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Triangle Shirtwaist Factory Fire

It was 100 years ago today that factory workers at the Triangle Waist Company in Lower Manhattan ushered in a new era of labor rights for employees across the United States.

The workers made up of mostly young Jewish and Italian women did not know they would be a part of history. On March 25, 1911 the workers were preparing to go home after working long hours at the factory when the unspeakable happened that day.

Fire engulfed the building trapping workers inside killing 146 people. Dozens jumped to their death in order to escape the burning building.

In the aftermath, a series of legislation was developed that changed labor laws within New York and across the US. The National Labor Relations Act was approved giving rights to workers and strengthening their right to organize.

On this day let’s remember those who lost their lives in that terrible fire.

Labor unions and its hard-working members have done and are doing their part to make this country great.

A century after the Triangle Waist  Company fire we still find ourselves in the midst of a political struggle to protect employees and their basic rights in the work place.

The IAFF will never stop fighting for you.

So please stay strong and support your fellow brothers and sisters across the labor movement as we continue to confront the political challenges ahead.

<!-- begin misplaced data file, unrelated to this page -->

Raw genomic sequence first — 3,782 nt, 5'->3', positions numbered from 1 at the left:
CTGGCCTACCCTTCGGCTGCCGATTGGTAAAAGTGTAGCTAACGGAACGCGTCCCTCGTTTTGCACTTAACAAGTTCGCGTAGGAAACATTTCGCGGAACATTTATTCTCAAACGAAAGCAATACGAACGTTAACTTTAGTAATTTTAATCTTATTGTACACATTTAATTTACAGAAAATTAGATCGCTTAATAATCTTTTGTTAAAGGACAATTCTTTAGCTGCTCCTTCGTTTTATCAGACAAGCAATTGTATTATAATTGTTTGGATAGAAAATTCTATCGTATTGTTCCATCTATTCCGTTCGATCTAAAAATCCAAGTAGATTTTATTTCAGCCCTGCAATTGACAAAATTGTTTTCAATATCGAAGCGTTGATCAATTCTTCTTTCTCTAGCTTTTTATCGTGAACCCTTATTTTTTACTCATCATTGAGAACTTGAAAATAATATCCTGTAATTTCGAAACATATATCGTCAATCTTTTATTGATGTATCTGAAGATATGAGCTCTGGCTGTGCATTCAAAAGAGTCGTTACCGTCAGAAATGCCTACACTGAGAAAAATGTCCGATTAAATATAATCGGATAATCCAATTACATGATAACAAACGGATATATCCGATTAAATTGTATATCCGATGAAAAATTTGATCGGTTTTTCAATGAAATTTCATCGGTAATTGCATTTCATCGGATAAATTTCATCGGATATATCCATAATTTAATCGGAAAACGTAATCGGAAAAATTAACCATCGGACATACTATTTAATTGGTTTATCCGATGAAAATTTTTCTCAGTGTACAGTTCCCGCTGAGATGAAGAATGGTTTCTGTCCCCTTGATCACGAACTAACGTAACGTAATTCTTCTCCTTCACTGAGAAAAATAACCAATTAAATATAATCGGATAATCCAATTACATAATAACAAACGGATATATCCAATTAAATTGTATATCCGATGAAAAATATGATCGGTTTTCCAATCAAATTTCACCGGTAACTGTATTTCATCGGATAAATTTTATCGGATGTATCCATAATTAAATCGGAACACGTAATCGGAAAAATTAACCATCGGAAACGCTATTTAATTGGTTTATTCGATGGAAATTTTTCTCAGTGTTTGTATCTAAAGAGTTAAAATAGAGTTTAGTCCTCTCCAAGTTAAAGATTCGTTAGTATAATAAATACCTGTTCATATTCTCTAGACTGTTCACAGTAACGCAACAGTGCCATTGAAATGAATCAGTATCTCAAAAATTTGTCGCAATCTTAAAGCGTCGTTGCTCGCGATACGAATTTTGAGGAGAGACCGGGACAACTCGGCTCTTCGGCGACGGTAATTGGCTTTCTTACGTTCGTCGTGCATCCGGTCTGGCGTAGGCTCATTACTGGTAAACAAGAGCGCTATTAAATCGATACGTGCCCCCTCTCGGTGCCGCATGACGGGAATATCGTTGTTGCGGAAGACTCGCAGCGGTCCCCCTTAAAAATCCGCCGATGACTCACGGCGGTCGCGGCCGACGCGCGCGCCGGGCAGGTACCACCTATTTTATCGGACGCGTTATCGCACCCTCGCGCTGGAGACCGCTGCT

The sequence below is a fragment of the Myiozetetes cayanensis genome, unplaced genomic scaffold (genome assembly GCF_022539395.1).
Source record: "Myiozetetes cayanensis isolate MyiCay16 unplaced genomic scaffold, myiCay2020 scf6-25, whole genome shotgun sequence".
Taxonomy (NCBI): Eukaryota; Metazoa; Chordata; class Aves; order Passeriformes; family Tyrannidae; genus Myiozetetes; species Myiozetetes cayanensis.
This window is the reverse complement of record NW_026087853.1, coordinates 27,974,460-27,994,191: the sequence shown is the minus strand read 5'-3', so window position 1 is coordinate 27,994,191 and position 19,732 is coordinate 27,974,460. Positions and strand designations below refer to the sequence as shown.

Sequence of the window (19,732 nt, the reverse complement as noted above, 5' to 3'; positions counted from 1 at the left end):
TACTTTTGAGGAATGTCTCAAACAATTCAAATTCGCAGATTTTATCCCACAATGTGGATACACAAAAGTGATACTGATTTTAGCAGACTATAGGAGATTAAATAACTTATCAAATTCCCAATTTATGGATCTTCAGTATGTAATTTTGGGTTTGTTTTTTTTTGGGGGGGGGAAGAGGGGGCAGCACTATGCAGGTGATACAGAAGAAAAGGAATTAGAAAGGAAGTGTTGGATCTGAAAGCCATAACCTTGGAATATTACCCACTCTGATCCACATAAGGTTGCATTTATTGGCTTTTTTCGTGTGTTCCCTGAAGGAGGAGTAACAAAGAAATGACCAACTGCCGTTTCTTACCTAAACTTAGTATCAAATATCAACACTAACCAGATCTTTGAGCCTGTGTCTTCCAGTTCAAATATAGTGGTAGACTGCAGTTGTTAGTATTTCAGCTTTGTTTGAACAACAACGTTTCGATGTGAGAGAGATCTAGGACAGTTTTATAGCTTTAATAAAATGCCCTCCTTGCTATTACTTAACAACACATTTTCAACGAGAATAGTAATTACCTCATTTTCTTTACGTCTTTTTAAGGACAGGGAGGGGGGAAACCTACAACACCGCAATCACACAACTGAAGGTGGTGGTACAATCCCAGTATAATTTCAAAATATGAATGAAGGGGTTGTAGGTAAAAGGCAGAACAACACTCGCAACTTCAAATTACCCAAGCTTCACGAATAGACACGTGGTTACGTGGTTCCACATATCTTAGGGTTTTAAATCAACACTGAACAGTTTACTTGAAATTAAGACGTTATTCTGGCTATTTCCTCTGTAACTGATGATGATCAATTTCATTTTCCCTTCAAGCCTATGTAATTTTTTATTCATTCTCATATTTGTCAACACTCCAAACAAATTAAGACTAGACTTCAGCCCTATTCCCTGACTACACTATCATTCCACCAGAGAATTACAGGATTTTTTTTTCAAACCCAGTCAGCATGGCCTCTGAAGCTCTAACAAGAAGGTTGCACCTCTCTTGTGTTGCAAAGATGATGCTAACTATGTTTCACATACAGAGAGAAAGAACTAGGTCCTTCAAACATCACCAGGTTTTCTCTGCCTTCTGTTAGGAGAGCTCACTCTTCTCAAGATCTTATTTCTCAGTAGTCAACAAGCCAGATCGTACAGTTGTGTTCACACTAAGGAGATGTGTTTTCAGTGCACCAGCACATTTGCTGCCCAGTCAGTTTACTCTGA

Comments (1) -

  • Karrie Boswell (Fairfax County Professional Fire Fighters And Paramedics)

    3/28/2011 5:28:56 AM |

    Ms Blume,

    Thank you for publishing this.  There is a powerful documentary on HBO this month featuring the horrific events surrounding the Triangle fire.   It is available on demand for those members who have that feature. It is really hard to watch it and not have enormous empathy for those workers and their families.  There is also a message in for all labor leaders.  A message that says, “fight and never give up".  When you look at the issues that those workers had to deal with and did so fearlessly and unyieldingly it should serve as an inspiration to us all.  I can't imagine what would have happened if those labor activists had been scared to rock the comfort zones of the political leaders of that time.  I was inspired and would recommend it to everyone.  Industrial democracy lays at the foundation of this tragedy as well as events like the Lawrence textile strike and the Ludlow massacre.  I am going to be working to create a poster for our local that provides and annual timeline and description of some of the significant events that help shape the labor movement in this country.  
    Leigh  

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